At some point, the Cavaliers need to stop messing around, wake up, toughen up and act like defending champions.
You don’t allow the New Orleans Pelicans to score 70 points in the first half when you’re giving actual effort. You don’t do it when you’re being aggressive and acting like you want a win.
The Cavs were the opposite of all that in the first half Monday, eventually suffering an embarrassing 124-122 road loss.
The Pelicans are a nice team, and have found some success lately by playing faster with a smaller lineup. And “small ball” it certainly was on this night, as the Pelicans were without All-Star starter Anthony Davis.
Yes, Davis sat with an injury. And the Cavs got worked.
Instead of Davis, the Cavs were ripped apart by the likes of Terrence Jones and Jrue Holiday. Jones scored 36 points, including 22 in the first half, abusing anyone who stepped in his path.
That included LeBron James with the game in the balance. Jones is a lefty with limited moves and a so-so jumper. But he is a smart player who always keeps his cool and attacks. On this night, he looked like a young Shawn Kemp. Jones filled in for Davis and blew away the Cavs’ obvious hopes of taking the night off and still getting a win.
Meanwhile, Holiday scored 33 and just dismantled the Cavs by going wherever he wanted, whenever he wanted.
Oh, some of the Cavs were magnificent, too, and that listed started with Kyrie Irving and his 49 points. Irving gave the Cavs hope, again and again, when all else seemed lost. No one really joined him, though.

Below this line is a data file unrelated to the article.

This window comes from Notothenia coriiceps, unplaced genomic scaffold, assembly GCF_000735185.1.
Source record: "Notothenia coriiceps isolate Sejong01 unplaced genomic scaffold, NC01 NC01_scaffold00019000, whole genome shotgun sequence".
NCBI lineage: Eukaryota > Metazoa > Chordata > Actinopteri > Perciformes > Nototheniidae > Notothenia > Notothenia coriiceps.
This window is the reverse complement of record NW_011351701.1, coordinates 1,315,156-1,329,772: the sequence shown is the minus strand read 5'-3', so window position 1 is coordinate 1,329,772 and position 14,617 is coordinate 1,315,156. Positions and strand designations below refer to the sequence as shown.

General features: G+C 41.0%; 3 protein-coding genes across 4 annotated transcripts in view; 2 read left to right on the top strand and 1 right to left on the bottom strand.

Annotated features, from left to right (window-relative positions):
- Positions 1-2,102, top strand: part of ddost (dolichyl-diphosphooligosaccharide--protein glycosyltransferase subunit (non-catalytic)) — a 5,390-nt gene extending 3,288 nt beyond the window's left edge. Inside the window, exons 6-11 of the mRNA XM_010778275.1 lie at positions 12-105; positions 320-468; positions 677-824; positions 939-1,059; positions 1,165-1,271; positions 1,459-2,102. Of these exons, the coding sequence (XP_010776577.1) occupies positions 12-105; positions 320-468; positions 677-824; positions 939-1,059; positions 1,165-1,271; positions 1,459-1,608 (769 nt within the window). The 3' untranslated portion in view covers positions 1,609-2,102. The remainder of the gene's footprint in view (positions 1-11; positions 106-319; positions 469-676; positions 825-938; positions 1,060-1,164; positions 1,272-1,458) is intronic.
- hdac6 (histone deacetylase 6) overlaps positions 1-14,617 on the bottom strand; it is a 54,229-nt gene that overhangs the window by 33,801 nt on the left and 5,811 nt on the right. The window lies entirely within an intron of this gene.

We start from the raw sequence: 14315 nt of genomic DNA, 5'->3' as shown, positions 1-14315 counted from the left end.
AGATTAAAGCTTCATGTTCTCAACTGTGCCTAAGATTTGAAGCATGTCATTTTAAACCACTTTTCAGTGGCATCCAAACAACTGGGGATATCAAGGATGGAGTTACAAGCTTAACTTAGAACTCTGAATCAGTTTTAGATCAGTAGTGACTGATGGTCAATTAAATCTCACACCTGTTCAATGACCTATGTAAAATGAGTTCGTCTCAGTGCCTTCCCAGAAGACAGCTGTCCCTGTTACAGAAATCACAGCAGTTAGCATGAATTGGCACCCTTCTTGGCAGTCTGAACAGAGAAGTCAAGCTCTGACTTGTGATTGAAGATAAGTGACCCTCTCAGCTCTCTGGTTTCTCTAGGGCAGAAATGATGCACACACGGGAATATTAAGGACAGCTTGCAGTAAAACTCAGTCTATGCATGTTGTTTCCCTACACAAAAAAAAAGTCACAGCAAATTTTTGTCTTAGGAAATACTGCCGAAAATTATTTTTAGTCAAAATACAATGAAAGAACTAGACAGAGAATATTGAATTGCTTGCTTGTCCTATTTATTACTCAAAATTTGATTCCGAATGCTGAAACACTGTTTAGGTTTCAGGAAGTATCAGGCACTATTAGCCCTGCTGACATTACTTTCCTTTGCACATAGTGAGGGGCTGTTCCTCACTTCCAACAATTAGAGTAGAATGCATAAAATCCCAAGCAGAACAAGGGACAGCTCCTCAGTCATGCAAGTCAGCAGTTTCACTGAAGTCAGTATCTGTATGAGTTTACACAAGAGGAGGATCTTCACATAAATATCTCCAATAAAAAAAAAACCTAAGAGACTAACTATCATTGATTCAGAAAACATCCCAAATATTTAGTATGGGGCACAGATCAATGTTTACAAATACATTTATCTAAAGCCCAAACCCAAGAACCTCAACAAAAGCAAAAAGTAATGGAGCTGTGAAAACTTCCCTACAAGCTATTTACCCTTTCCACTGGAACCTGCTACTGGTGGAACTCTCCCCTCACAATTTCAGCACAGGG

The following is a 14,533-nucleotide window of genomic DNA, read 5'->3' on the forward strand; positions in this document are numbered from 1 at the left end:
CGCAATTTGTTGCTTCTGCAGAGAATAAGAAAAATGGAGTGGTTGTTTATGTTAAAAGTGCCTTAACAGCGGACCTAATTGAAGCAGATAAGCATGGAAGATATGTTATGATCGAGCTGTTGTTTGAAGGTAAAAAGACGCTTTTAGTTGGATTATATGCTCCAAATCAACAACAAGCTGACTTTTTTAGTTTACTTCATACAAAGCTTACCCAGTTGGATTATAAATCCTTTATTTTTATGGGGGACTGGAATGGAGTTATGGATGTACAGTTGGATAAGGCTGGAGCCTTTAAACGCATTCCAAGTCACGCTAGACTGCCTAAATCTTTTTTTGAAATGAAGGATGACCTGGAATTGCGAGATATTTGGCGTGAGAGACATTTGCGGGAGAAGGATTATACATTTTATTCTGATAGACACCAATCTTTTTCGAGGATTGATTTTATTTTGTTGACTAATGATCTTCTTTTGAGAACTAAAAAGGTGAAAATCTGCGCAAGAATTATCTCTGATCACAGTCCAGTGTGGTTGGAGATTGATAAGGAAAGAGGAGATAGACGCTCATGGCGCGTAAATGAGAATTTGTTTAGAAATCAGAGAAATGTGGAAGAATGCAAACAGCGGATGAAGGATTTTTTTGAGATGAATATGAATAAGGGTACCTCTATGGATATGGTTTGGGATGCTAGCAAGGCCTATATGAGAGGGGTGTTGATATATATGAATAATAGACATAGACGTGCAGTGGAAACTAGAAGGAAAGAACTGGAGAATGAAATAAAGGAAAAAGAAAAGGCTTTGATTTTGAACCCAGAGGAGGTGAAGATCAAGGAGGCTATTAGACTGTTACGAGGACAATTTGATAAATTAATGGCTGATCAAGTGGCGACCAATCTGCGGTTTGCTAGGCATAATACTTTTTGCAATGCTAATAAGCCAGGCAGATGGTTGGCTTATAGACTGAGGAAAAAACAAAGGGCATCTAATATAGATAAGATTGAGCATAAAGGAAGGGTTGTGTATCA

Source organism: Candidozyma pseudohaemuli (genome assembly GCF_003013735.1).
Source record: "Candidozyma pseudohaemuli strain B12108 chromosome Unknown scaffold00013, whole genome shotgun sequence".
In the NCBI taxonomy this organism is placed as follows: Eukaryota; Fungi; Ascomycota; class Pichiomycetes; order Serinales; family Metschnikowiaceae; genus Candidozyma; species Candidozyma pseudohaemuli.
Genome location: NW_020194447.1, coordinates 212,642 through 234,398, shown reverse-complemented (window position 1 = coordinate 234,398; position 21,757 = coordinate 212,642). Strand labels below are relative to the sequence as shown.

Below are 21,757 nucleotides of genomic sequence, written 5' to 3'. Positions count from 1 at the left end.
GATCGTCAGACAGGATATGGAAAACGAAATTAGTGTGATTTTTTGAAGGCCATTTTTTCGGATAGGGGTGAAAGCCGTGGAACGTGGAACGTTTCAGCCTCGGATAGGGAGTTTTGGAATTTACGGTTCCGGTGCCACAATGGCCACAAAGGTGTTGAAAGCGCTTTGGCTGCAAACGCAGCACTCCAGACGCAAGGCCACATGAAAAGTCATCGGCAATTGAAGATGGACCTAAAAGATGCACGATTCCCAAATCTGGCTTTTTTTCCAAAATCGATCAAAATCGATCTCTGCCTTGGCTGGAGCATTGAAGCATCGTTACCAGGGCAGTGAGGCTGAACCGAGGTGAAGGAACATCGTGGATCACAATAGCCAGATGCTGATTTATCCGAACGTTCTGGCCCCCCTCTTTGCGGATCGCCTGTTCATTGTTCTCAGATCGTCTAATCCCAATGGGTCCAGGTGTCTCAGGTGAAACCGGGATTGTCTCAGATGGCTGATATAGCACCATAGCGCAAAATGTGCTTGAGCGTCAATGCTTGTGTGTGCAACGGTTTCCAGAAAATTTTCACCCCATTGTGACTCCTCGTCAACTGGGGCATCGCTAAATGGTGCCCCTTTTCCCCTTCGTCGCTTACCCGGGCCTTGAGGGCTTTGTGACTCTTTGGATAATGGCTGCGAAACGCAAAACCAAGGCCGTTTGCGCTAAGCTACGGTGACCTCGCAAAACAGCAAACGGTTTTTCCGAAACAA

James finished with 26 points, 12 assists and 10 rebounds, and Kevin Love went for 22 points and 16 boards.
Everyone else? Well, Iman Shumpert had a nice moment here and there, but that was about it. Only Irving was truly amazing when it comes to the Big Three, with James and Love making too many boneheaded mistakes at crucial times.
Overall, the Cavs (30-13) have simply been too soft lately.
Hate to say it, but they really miss former point guard Matthew Dellavedova and his defense and grit off the bench. They get that from pretty much no one right now.
And it’s hard to know why they refuse to start Kyle Korver. Why’d you bring the guy here if you’re not going to give him a chance to flourish next to the Big Three?
Instead, coach Tyronn Lue seems content to let Korver try to create for himself next to fellow basketball fossils Richard Jefferson and Channing Frye.
Oh, and James is playing way too many minutes for a team that’s lost five of seven (he was out there for a whopping 44 on Monday).
Is it panic time for the Cavaliers? Hardly. LeBron’s teams historically coast for most of January and parts of February, then turn it back on after the All-Star break.
That’s what the Cavs did last year, and hey, it worked out OK.
But it’s time for James and his comrades to start getting serious and be the team they say they are, the team they know they can be. Enough of this other stuff already. It's beyond old.